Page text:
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The ETag HTTP response header is an identifier for a specific version of a resource. It allows caches to be more efficient, and saves bandwidth, as a web server does not need to send a full response if the content has not changed. On the other side, if the content has changed, etags are useful to help prevent simultaneous updates of a resource from overwriting each other ("mid-air collisions").

If the resource at a given URL changes, a new Etag value must be generated. Etags are therefore similar to fingerprints and might also be used for tracking purposes by some servers. A comparison of them allows to quickly determine whether two representations of a resource are the same, but they might also be set to persist indefinitely by a tracking server.

Header type Response header
Forbidden header name no

Syntax

ETag: W/"<etag_value>"
ETag: "<etag_value>"

Directives

W/ Optional
'W/' (case-sensitive) indicates that a weak validator is used. Weak validators are easy to generate but are far less useful for comparisons. Strong validators are ideal for comparisons but can be very difficult to generate efficiently. Weak Etag values of two representations of the same resources might be semantically equivalent, but not byte-for-byte identical.
"<etag_value>"
Entity tags uniquely representing the requested resources. They are a string of ASCII characters placed between double quotes (Like "675af34563dc-tr34"). The method by which ETag values are generated is not specified. Oftentimes, a hash of the content, a hash of the last modification timestamp, or just a revision number is used. For example, MDN uses a hash of hexadecimal digits of the wiki content.

Examples

ETag: "33a64df551425fcc55e4d42a148795d9f25f89d4"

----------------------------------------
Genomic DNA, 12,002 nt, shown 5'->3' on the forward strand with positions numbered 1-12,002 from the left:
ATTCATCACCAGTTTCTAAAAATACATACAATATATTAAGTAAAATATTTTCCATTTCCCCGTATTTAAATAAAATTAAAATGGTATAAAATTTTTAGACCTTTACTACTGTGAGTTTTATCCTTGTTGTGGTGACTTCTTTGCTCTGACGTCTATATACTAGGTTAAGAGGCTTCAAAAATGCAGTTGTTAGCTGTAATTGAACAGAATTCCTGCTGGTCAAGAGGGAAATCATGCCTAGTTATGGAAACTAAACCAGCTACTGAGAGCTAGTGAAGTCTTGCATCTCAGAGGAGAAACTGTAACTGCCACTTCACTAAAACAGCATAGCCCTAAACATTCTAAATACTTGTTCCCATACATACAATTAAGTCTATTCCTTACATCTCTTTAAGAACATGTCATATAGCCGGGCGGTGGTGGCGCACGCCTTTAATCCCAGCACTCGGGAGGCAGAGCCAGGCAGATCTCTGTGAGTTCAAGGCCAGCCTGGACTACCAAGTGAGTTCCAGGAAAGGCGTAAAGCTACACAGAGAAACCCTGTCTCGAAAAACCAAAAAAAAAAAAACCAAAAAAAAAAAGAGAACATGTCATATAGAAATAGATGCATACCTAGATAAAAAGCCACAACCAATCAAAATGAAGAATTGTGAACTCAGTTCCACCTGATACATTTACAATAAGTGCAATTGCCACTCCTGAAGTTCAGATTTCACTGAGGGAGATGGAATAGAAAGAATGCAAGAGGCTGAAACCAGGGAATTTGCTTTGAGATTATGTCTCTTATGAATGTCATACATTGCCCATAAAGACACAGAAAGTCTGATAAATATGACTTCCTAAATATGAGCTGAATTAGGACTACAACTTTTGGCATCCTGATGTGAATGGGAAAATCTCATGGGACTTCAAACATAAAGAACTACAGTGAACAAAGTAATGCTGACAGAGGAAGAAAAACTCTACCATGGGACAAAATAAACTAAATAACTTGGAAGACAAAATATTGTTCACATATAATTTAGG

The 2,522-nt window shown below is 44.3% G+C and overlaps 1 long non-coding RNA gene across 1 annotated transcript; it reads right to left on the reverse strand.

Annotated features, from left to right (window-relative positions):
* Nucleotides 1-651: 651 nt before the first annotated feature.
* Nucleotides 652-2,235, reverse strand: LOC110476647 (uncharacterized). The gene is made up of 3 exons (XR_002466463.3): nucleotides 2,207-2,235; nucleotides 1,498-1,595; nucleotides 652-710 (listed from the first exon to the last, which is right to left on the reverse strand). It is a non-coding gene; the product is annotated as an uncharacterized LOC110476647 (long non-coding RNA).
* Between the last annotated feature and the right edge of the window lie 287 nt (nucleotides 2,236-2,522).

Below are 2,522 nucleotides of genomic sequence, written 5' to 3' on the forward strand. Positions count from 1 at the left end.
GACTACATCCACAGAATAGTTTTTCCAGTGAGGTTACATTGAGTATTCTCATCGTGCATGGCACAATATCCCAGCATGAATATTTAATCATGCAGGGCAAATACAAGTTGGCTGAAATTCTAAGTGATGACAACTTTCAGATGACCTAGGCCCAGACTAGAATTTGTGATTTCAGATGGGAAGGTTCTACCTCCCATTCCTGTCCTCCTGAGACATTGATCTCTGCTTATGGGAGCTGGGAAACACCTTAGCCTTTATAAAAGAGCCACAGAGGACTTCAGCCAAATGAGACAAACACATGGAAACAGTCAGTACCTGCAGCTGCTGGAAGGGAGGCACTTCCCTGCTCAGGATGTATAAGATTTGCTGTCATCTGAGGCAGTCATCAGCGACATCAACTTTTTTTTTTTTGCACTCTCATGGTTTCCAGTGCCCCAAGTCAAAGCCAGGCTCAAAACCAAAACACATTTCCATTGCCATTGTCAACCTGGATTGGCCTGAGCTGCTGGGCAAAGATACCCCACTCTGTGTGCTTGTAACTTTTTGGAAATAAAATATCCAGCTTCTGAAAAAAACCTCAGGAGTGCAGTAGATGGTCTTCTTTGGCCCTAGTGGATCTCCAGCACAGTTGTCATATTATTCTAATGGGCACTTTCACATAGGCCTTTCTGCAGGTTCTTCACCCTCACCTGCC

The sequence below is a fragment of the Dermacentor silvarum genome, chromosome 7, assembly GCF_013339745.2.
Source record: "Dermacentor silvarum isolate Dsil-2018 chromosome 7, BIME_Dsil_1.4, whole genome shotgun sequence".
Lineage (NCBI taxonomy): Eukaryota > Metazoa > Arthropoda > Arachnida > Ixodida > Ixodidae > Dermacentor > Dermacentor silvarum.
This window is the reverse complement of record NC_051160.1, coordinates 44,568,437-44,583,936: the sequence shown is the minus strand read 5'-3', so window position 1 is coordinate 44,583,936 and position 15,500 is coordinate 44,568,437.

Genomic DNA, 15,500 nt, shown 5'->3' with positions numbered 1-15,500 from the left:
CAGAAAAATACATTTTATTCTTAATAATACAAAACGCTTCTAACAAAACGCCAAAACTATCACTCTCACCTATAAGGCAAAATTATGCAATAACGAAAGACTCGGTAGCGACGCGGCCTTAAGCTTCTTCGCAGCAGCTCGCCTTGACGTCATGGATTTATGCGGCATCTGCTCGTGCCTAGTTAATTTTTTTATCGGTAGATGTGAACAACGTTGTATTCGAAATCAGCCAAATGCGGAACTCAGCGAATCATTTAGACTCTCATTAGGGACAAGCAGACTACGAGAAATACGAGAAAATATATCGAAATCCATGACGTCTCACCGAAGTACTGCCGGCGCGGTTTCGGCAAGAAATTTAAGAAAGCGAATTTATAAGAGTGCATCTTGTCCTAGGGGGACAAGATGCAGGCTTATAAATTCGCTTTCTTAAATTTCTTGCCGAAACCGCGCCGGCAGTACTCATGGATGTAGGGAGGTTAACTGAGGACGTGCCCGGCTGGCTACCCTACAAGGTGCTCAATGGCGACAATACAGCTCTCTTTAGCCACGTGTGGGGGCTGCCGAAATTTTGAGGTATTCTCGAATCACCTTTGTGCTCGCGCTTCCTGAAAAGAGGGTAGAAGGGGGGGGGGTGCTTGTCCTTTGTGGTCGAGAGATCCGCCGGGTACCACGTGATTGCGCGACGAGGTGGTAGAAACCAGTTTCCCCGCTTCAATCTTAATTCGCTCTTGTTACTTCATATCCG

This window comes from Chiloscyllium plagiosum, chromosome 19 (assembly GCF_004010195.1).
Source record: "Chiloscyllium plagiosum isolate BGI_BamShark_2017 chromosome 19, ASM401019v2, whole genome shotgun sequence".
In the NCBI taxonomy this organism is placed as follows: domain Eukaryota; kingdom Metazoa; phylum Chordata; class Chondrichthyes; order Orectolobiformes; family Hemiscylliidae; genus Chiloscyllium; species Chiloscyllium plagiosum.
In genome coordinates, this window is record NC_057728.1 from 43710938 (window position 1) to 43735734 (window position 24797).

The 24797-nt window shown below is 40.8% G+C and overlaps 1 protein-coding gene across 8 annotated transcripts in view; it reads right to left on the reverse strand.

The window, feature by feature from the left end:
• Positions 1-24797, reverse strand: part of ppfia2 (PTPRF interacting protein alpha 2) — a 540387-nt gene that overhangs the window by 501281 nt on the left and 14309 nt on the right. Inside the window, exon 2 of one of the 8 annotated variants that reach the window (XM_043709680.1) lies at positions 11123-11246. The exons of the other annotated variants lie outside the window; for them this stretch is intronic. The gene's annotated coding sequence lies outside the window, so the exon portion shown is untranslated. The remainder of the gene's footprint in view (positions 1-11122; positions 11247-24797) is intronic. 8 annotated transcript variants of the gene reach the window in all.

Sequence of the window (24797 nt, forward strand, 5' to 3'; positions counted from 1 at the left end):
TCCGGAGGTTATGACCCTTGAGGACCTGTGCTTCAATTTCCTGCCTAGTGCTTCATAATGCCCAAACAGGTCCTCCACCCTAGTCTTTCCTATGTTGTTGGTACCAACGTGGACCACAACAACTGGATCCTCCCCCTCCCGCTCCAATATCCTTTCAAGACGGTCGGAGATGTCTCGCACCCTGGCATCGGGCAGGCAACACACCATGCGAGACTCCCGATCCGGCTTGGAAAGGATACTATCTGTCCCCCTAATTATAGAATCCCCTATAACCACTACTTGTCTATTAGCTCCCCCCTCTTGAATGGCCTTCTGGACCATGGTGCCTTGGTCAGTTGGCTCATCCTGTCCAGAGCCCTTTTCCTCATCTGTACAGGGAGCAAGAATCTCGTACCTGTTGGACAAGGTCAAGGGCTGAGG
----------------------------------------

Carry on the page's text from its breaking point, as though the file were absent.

ETag: W/"0815"

Avoiding mid-air collisions

With the help of the ETag and the If-Match headers, you are able to detect mid-air edit collisions.

For example when editing MDN, the current wiki content is hashed and put into an Etag in the response:

ETag: "33a64df551425fcc55e4d42a148795d9f25f89d4"

When saving changes to a wiki page (posting data), the POST request will contain the If-Match header containing the ETag values to check freshness against.

If-Match: "33a64df551425fcc55e4d42a148795d9f25f89d4"

If the hashes don't match, it means that the document has been edited in-between and a 412 Precondition Failed error is thrown.

Caching of unchanged resources

Another typical use case of the ETag header is to cache resources that are unchanged. If a user visits a given URL again (that has an ETag set), and it is stale, that is too old to be considered usable, the client will send the value of its ETag along in an If-None-Match header field:

If-None-Match: "33a64df551425fcc55e4d42a148795d9f25f89d4"

The server compares the client's ETag (sent with If-None-Match) with the ETag for its current version of the resource and if both values match (that is, the resource has not changed), the server send back a 304 Not Modified status, without any body, which tells the client that the cached version of the response is still good to use (fresh).

Specifications

Specification Title
RFC 7232, section 2.3: ETag Hypertext Transfer Protocol (HTTP/1.1): Conditional Requests

Browser compatibility

FeatureChromeEdgeFirefoxInternet ExplorerOperaSafari
Basic support Yes Yes Yes Yes Yes Yes
FeatureAndroid webviewChrome for AndroidEdge mobileFirefox for AndroidIE mobileOpera AndroidiOS Safari
Basic support Yes Yes Yes Yes Yes Yes Yes

See also

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